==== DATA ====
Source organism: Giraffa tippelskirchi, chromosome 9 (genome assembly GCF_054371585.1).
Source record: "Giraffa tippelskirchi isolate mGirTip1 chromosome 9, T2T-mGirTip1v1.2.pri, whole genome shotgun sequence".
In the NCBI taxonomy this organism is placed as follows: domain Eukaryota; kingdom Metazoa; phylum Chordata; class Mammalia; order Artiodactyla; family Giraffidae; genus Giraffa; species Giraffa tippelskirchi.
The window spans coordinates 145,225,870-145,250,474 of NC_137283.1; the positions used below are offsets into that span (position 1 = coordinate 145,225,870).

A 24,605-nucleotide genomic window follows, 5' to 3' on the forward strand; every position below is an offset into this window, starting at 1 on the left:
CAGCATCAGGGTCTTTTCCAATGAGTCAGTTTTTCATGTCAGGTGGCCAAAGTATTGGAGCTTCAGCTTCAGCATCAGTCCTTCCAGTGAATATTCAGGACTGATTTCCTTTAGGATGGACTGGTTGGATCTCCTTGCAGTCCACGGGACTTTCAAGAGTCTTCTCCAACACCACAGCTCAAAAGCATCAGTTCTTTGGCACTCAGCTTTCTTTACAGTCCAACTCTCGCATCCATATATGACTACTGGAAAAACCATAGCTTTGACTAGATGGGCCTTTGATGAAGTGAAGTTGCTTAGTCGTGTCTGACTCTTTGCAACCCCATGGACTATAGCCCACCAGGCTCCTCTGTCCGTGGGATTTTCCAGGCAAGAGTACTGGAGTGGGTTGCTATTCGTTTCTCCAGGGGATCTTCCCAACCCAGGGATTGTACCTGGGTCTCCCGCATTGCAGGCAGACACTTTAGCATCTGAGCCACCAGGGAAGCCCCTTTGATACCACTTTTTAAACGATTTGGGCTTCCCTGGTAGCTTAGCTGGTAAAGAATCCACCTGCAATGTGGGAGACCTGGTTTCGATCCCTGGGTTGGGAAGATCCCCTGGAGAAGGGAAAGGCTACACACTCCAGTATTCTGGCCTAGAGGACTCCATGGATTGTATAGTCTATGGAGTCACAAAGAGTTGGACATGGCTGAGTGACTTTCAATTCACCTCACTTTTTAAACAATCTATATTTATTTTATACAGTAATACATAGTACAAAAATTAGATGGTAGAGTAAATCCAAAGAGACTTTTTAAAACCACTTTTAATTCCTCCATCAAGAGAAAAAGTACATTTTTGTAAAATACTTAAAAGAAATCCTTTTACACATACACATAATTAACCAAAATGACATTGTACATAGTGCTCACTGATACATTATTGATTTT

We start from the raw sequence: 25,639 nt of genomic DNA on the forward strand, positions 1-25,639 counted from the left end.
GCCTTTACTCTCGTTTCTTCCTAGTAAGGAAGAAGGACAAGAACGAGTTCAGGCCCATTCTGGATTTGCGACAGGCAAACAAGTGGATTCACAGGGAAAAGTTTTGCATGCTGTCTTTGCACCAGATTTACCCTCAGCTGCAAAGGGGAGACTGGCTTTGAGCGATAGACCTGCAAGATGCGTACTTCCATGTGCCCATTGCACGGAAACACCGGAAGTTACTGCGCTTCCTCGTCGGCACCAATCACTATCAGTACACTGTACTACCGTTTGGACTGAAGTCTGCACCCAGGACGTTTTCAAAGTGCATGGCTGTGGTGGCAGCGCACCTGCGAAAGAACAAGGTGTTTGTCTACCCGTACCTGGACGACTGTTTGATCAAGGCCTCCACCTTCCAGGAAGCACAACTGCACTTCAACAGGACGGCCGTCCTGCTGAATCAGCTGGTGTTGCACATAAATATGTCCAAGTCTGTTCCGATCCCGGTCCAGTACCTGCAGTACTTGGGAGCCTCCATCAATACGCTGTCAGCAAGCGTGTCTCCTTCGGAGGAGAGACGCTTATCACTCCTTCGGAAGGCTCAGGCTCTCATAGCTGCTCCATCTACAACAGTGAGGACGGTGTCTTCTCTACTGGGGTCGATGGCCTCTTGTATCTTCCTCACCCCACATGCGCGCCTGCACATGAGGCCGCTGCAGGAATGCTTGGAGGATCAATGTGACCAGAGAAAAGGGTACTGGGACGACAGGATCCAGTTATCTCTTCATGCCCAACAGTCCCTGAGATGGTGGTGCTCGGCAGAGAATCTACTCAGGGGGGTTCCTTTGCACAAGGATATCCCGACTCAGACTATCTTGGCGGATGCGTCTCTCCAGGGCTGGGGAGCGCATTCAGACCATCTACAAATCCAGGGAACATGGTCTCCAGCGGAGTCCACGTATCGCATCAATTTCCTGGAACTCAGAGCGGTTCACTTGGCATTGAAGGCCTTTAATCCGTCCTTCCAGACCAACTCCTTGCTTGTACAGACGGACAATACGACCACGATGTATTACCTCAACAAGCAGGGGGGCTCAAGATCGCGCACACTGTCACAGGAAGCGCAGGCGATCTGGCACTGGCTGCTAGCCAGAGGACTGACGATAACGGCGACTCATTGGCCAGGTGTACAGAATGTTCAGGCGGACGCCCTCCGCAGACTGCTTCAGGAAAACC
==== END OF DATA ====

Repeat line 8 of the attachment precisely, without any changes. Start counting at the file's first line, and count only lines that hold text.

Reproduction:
GCCTTTACTCTCGTTTCTTCCTAGTAAGGAAGAAGGACAAGAACGAGTTCAGGCCCATTCTGGATTTGCGACAGGCAAACAAGTGGATTCACAGGGAAAAGTTTTGCATGCTGTCTTTGCACCAGATTTACCCTCAGCTGCAAAGGGGAGACTGGCTTTGAGCGATAGACCTGCAAGATGCGTACTTCCATGTGCCCATTGCACGGAAACACCGGAAGTTACTGCGCTTCCTCGTCGGCACCAATCACTATCAGTACACTGTACTACCGTTTGGACTGAAGTCTGCACCCAGGACGTTTTCAAAGTGCATGGCTGTGGTGGCAGCGCACCTGCGAAAGAACAAGGTGTTTGTCTACCCGTACCTGGACGACTGTTTGATCAAGGCCTCCACCTTCCAGGAAGCACAACTGCACTTCAACAGGACGGCCGTCCTGCTGAATCAGCTGGTGTTGCACATAAATATGTCCAAGTCTGTTCCGATCCCGGTCCAGTACCTGCAGTACTTGGGAGCCTCCATCAATACGCTGTCAGCAAGCGTGTCTCCTTCGGAGGAGAGACGCTTATCACTCCTTCGGAAGGCTCAGGCTCTCATAGCTGCTCCATCTACAACAGTGAGGACGGTGTCTTCTCTACTGGGGTCGATGGCCTCTTGTATCTTCCTCACCCCACATGCGCGCCTGCACATGAGGCCGCTGCAGGAATGCTTGGAGGATCAATGTGACCAGAGAAAAGGGTACTGGGACGACAGGATCCAGTTATCTCTTCATGCCCAACAGTCCCTGAGATGGTGGTGCTCGGCAGAGAATCTACTCAGGGGGGTTCCTTTGCACAAGGATATCCCGACTCAGACTATCTTGGCGGATGCGTCTCTCCAGGGCTGGGGAGCGCATTCAGACCATCTACAAATCCAGGGAACATGGTCTCCAGCGGAGTCCACGTATCGCATCAATTTCCTGGAACTCAGAGCGGTTCACTTGGCATTGAAGGCCTTTAATCCGTCCTTCCAGACCAACTCCTTGCTTGTACAGACGGACAATACGACCACGATGTATTACCTCAACAAGCAGGGGGGCTCAAGATCGCGCACACTGTCACAGGAAGCGCAGGCGATCTGGCACTGGCTGCTAGCCAGAGGACTGACGATAACGGCGACTCATTGGCCAGGTGTACAGAATGTTCAGGCGGACGCCCTCCGCAGACTGCTTCAGGAAAACC